NAIROBI， Dec. 29 (Xinhua) -- Agnes Mwikali was in a forlorn mood on Thursday morning as she tagged along her two children to Dandora Health Centre for treatment of a respiratory infection that grounded them during the Christmas holiday.
The mother of two joined a long queue at the government sponsored hospital that caters to residents of neighboring slum villages where abject poverty and environmental pollution have aggravated the burden of infectious diseases.
During a conversation with Xinhua， Mwikali disclosed that she had visited Dandora Health Centre twice this week only to return home unattended due to absence of health personnel.
The vegetable vendor in her late twenties regretted that the nationwide doctors' strike which commenced in early December has exposed her young offspring to unwarranted suffering.
"It was on the eve of Christmas when my children started coughing and I rushed them here only to find the main entrance locked. Upon inquiry， I was told no medic had reported on duty and the guards advised to try my luck today，" said Mwikali.
Her lucky star shone brighter on Thursday dawn when a friend informed her that a skeleton number of medical personnel were spotted at the health facility.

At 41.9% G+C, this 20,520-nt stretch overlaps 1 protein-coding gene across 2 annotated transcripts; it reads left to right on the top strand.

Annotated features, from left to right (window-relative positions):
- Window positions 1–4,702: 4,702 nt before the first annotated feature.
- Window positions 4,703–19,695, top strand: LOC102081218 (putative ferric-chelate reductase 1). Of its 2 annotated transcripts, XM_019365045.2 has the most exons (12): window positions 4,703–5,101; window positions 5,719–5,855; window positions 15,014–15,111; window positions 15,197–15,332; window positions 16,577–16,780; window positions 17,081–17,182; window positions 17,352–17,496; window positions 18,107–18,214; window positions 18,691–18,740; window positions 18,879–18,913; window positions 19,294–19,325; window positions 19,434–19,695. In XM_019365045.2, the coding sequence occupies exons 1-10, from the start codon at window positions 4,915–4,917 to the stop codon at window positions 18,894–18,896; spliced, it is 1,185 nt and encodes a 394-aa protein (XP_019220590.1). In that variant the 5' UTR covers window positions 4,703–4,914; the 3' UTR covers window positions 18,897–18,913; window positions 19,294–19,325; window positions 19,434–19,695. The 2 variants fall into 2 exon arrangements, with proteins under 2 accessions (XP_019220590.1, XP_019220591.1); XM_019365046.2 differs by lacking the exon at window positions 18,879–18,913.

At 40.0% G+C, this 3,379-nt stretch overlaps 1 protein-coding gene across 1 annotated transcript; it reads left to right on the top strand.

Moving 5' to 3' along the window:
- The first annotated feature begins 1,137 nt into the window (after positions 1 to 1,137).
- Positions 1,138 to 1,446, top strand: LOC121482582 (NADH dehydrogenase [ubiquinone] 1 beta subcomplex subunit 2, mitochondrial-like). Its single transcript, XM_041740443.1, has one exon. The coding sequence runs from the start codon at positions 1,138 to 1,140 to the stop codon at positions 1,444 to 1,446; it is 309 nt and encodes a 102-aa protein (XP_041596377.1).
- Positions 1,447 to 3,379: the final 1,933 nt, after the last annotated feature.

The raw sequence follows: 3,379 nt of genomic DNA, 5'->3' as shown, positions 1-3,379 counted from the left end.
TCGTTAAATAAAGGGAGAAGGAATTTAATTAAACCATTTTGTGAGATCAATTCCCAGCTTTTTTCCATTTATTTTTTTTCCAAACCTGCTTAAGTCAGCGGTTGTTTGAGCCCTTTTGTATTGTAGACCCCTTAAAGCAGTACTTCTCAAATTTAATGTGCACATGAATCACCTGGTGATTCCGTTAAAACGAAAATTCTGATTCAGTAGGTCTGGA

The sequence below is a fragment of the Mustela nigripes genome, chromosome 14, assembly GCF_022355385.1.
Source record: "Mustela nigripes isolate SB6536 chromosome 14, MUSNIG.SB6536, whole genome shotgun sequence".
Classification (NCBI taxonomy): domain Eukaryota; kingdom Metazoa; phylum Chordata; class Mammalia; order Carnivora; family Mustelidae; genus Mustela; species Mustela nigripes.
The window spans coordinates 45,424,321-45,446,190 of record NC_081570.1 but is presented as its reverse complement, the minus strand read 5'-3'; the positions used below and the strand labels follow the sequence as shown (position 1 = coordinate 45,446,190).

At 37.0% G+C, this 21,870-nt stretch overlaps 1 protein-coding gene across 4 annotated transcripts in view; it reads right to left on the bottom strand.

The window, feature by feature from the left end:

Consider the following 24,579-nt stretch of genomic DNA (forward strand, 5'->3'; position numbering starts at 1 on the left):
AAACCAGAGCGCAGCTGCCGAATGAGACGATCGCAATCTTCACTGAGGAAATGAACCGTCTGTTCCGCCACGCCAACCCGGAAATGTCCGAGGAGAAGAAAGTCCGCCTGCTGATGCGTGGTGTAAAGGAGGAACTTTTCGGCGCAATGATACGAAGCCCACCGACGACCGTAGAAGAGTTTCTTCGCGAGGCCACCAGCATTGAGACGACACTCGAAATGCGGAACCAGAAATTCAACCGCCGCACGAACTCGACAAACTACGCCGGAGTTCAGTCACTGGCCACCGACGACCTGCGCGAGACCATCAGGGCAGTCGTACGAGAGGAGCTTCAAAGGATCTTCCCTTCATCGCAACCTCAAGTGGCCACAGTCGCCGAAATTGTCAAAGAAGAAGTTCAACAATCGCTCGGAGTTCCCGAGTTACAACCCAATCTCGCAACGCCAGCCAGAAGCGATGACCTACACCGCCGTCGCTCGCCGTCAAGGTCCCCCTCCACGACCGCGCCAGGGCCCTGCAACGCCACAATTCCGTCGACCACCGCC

Mwikali and her two children trudged along insecure dark alleys from her home in Korogocho slums to Dandora Health Centre for treatment of a persistent cough that threw the young ones off balance.
She vowed to patiently wait for her turn at the health facility whose skeleton staff was grappling with a swelling number of patients in need of urgent medical attention.
"Since the tablets that I have been purchasing from the chemists have not worked out， I have no option but to wait for the doctor to examine my children and prescribe the correct medication，' Mwikali said.
Her optimism was reinforced by the friendly attitude the medical workers projected as they raced against time to attend patients suffering from different types of ailments.
Mwikali and millions of financially constrained Kenyans have borne the brunt of the doctors strike that has paralyzed the entire health sector in the east African nation.
At the Dandora Health Centre， both the young and old patients were clutching on thin hopes thanks to a dismal number of specialists to treat ailments.
Joseph Munuhe， a 75-year-old father of eight who is diabetic， had visited Dandora Health Centre for the daily insulin injection but the long queue had sapped his stamina.
Munuhe lives with his wife in a nearby gated residential quarter but ravages of diabetes have not only accelerated his aging process but also depleted his savings